In the original paper, he wrote of hearing improvements in low-level detail with bi-amping. Then he made up two amplifiers with a single pair of outputs - two power supplies, two input sections, two output sections linked to a single pair of terminals. No improvement. He tried bi-wiring with the wire pairs in a common sheath, and heard no improvement. When he separated the wire pairs, he heard an improvement. Using a Hall effect meter to measure the magnetic field generated by the current in the wire pairs, the level of the field was much greater for the woofer pair than the tweeter pair. As the inverse of the Hall effect also applies, i.e. that the magnetic field around the wire pair can affect the current, he concluded that was what was going on.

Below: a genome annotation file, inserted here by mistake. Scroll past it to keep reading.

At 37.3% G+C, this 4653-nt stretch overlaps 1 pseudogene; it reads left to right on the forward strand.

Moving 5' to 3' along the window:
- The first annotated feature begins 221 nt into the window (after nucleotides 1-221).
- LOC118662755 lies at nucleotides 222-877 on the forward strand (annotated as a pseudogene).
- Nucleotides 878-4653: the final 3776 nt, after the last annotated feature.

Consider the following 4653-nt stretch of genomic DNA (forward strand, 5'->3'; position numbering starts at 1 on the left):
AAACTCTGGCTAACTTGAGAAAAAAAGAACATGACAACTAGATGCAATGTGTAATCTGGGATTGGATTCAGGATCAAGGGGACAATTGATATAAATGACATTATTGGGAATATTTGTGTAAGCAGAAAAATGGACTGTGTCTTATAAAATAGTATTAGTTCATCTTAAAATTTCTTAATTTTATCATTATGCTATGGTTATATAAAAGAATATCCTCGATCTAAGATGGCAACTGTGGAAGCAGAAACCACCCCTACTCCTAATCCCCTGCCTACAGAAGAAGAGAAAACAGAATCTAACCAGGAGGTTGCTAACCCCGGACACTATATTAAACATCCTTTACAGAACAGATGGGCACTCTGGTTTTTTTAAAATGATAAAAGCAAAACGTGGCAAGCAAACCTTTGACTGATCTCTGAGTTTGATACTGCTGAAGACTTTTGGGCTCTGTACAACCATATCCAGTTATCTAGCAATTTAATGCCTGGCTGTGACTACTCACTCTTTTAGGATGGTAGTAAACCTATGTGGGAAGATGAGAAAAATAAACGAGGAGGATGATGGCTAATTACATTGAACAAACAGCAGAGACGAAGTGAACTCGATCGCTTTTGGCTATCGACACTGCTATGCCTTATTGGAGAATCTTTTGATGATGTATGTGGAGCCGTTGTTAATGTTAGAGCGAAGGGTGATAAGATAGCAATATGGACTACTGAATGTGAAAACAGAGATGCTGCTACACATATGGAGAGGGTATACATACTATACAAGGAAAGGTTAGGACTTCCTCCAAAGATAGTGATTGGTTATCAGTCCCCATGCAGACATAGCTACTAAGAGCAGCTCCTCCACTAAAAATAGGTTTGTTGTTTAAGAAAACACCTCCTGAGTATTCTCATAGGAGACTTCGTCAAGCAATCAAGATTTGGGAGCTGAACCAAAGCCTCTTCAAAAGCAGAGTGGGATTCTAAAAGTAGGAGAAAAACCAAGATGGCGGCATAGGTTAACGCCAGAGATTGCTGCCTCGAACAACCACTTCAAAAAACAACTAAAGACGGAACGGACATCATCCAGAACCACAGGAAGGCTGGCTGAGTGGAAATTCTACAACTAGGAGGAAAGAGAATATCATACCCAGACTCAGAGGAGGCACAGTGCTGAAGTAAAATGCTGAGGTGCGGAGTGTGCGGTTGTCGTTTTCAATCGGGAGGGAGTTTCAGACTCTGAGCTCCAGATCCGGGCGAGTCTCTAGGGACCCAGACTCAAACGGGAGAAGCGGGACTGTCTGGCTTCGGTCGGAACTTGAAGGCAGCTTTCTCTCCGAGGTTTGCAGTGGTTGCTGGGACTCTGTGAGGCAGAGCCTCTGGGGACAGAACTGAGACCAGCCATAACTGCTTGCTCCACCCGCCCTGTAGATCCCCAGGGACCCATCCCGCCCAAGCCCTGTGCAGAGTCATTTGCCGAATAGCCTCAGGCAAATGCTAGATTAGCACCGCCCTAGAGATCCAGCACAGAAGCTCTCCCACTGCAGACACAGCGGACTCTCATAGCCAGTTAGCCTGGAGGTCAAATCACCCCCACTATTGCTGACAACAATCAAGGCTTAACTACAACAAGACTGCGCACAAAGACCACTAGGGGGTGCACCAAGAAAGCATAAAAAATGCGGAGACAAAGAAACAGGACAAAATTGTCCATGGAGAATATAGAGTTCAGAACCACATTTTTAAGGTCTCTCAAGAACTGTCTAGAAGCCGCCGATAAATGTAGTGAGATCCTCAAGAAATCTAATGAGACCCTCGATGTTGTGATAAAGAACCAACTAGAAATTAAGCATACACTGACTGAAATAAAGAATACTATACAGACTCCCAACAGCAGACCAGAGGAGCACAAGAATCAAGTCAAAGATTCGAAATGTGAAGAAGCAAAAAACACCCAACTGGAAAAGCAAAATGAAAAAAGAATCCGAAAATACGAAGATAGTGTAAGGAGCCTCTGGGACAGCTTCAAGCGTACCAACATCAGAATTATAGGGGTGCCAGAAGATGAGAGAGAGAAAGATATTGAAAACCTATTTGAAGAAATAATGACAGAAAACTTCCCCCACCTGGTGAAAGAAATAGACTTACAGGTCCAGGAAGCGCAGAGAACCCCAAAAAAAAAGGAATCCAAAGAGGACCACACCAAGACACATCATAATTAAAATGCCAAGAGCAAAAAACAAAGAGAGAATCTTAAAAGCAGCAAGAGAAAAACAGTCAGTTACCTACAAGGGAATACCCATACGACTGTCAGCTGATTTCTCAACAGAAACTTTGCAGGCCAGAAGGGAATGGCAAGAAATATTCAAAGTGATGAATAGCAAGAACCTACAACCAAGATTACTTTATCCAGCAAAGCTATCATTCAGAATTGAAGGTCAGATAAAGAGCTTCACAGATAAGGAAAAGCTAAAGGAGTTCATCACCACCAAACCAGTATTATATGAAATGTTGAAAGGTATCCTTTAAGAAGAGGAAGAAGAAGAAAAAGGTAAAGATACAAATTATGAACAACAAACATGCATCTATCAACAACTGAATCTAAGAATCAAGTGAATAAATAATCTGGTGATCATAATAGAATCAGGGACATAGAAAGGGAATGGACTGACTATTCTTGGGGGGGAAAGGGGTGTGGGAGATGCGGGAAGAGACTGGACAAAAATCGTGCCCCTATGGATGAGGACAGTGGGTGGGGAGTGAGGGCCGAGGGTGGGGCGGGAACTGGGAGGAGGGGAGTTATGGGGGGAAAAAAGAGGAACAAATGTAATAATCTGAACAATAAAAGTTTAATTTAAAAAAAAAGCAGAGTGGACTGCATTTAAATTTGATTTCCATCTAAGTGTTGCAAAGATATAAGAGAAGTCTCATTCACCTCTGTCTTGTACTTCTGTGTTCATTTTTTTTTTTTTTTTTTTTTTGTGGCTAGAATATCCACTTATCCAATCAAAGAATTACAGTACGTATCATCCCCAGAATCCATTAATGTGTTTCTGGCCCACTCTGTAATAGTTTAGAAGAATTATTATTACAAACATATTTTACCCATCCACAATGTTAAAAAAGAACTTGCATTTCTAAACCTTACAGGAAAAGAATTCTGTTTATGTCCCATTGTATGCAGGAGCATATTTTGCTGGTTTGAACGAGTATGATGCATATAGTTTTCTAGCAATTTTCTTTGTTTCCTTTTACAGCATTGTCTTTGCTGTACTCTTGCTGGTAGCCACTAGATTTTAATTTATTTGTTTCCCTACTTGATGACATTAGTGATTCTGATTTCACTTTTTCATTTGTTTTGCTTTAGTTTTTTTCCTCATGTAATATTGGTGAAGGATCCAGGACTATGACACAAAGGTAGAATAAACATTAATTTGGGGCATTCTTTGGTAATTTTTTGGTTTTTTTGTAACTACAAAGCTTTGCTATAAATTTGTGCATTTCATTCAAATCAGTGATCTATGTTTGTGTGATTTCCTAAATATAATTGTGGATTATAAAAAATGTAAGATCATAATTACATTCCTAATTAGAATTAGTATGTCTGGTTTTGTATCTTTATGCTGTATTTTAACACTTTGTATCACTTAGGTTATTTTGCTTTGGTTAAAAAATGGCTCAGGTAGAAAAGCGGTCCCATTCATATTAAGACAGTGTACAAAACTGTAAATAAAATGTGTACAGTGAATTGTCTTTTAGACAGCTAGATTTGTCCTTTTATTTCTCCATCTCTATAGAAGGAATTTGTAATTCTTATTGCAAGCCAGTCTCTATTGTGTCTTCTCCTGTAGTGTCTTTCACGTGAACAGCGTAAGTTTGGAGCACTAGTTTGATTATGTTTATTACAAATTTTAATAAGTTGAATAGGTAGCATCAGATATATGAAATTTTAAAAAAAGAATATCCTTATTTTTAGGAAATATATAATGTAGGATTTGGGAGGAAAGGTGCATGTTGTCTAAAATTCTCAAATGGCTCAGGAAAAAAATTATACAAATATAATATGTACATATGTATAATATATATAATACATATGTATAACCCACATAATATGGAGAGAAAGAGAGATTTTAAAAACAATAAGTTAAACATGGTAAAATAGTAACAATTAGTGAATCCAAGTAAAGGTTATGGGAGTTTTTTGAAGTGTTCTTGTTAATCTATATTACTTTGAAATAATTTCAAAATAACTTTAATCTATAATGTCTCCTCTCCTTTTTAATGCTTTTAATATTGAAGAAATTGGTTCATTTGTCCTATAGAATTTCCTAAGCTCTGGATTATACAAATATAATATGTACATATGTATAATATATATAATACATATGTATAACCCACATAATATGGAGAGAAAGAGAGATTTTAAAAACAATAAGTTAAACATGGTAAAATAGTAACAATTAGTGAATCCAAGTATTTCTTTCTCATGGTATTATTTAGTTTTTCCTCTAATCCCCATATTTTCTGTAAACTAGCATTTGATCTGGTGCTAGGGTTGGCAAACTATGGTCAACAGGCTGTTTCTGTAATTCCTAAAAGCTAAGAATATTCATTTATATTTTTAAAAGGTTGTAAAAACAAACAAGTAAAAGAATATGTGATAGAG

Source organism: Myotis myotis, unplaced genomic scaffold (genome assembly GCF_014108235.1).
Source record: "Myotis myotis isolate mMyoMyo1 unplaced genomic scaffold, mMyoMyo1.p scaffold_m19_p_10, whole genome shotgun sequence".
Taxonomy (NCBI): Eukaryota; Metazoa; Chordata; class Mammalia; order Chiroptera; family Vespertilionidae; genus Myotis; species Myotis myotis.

To the OP's original post, the crossover of a two-way speaker consists of a circuit with two branches: one with a high-pass filter going to the tweeter, and the other with a low-pass filter going to the woofer. Connecting the branches via the jumper wires at the terminals gives you the option of using the speakers mono-wired. BTW, it's not something on "cheap speakers," and that couple inches of wire is not something to go "eekers" about. There's lots more wire inside the box, and lots more connecting the speakers to the amplifiers, so I don't think the couple inches of jumper wire is something to get overly concerned about.
Many people don't buy Vandersteen's explanation, but some who do are often worth listening to. When I sent pics of my modified-for-biwiring Spica TC-50 crossover boards to John Bau, he agreed it should make a big improvement, though he thought it was due to ground plane interactions more than Hall effect.